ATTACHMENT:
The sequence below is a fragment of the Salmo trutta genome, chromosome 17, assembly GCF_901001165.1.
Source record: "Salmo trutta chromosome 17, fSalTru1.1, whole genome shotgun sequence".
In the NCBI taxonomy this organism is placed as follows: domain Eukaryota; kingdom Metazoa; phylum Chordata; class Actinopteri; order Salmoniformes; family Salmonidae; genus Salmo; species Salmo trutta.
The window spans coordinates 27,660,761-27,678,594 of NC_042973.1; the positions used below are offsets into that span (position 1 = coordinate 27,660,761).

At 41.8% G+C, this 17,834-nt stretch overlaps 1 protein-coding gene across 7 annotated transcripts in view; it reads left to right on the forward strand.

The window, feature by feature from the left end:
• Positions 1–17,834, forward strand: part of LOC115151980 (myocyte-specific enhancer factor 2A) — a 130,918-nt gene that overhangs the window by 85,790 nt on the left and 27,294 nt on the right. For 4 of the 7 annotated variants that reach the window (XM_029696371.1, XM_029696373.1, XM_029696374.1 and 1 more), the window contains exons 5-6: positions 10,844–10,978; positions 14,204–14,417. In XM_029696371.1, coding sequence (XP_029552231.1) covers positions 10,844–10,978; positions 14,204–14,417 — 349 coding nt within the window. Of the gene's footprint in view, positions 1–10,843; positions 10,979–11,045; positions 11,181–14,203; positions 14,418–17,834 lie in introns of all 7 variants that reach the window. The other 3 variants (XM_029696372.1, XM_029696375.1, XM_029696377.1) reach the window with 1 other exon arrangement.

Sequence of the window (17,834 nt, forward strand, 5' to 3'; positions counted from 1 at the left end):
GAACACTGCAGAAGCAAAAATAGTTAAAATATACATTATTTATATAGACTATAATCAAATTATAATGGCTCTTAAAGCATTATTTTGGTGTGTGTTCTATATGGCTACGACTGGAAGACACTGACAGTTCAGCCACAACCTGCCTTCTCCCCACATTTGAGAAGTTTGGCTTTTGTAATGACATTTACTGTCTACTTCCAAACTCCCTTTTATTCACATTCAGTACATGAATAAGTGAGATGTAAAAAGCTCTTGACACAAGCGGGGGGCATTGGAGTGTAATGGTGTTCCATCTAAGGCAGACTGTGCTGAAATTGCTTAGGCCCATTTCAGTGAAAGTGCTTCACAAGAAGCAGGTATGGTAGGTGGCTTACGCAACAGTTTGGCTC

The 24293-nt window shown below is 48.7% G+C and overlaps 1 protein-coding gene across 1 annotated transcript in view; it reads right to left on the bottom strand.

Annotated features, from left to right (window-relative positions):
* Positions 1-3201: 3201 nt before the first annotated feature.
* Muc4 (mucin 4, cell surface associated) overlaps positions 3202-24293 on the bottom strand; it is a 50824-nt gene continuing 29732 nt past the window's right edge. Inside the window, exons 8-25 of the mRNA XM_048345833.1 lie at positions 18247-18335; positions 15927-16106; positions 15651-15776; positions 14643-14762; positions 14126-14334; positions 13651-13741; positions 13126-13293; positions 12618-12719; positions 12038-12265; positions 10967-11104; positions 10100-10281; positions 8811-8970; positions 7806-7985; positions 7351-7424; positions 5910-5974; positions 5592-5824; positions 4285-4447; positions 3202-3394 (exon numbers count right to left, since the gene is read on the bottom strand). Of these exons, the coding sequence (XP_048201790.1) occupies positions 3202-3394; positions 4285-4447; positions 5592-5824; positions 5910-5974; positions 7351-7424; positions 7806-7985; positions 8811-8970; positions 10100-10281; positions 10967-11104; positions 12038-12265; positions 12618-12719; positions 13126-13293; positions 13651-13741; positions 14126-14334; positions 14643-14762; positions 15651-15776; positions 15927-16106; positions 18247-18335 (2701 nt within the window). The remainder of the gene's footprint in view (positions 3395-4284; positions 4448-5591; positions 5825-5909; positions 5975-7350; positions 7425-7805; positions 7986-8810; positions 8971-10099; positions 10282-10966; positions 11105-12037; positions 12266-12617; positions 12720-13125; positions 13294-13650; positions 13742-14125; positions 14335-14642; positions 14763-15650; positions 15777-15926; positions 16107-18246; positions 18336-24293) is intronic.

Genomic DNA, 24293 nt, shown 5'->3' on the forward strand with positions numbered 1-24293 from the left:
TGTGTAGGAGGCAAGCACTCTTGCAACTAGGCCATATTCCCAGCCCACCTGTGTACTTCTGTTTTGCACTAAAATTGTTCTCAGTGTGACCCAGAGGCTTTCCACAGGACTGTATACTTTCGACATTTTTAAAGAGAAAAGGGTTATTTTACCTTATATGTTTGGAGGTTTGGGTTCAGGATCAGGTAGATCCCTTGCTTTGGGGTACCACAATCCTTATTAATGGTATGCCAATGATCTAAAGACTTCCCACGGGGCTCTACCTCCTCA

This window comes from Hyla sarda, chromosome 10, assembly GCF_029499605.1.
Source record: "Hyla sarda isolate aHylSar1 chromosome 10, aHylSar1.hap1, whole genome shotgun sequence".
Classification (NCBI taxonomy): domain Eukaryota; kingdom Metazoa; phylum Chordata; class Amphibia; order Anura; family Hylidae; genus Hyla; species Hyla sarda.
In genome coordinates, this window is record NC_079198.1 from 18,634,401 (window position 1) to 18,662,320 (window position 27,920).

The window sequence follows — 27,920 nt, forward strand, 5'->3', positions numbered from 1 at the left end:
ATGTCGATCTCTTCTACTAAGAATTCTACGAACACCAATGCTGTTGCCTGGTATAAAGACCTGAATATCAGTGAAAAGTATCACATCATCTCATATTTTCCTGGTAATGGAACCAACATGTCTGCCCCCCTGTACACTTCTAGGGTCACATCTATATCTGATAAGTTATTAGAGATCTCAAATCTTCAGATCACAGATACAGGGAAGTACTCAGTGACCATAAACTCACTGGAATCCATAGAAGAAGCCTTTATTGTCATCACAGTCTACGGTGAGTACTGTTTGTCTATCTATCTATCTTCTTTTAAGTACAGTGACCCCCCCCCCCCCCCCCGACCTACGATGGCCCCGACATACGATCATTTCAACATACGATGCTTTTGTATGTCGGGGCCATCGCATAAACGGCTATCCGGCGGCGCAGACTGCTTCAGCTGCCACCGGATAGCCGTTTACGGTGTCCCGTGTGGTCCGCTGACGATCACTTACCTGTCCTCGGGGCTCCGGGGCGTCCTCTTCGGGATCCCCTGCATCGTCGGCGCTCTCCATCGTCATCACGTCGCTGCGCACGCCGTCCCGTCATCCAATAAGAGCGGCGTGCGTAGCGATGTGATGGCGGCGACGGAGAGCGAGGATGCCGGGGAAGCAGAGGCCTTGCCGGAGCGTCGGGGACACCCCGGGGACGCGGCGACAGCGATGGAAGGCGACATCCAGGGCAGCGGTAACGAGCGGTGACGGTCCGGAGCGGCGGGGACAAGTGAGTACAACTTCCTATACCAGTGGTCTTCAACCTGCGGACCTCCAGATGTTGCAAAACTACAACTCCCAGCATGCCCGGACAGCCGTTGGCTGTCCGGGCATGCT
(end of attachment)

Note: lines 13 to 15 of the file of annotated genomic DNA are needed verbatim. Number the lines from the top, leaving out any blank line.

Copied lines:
* Muc4 (mucin 4, cell surface associated) overlaps positions 3202-24293 on the bottom strand; it is a 50824-nt gene continuing 29732 nt past the window's right edge. Inside the window, exons 8-25 of the mRNA XM_048345833.1 lie at positions 18247-18335; positions 15927-16106; positions 15651-15776; positions 14643-14762; positions 14126-14334; positions 13651-13741; positions 13126-13293; positions 12618-12719; positions 12038-12265; positions 10967-11104; positions 10100-10281; positions 8811-8970; positions 7806-7985; positions 7351-7424; positions 5910-5974; positions 5592-5824; positions 4285-4447; positions 3202-3394 (exon numbers count right to left, since the gene is read on the bottom strand). Of these exons, the coding sequence (XP_048201790.1) occupies positions 3202-3394; positions 4285-4447; positions 5592-5824; positions 5910-5974; positions 7351-7424; positions 7806-7985; positions 8811-8970; positions 10100-10281; positions 10967-11104; positions 12038-12265; positions 12618-12719; positions 13126-13293; positions 13651-13741; positions 14126-14334; positions 14643-14762; positions 15651-15776; positions 15927-16106; positions 18247-18335 (2701 nt within the window). The remainder of the gene's footprint in view (positions 3395-4284; positions 4448-5591; positions 5825-5909; positions 5975-7350; positions 7425-7805; positions 7986-8810; positions 8971-10099; positions 10282-10966; positions 11105-12037; positions 12266-12617; positions 12720-13125; positions 13294-13650; positions 13742-14125; positions 14335-14642; positions 14763-15650; positions 15777-15926; positions 16107-18246; positions 18336-24293) is intronic.

Genomic DNA, 24293 nt, shown 5'->3' on the forward strand with positions numbered 1-24293 from the left:
TGTGTAGGAGGCAAGCACTCTTGCAACTAGGCCATATTCCCAGCCCACCTGTGTACTTCTGTTTTGCACTAAAATTGTTCTCAGTGTGACCCAGAGGCTTTCCACAGGACTGTATACTTTCGACATTTTTAAAGAGAAAAGGGTTATTTTACCTTATATGTTTGGAGGTTTGGGTTCAGGATCAGGTAGATCCCTTGCTTTGGGGTACCACAATCCTTATTAATGGTATGCCAATGATCTAAAGACTTCCCACGGGGCTCTACCTCCTCA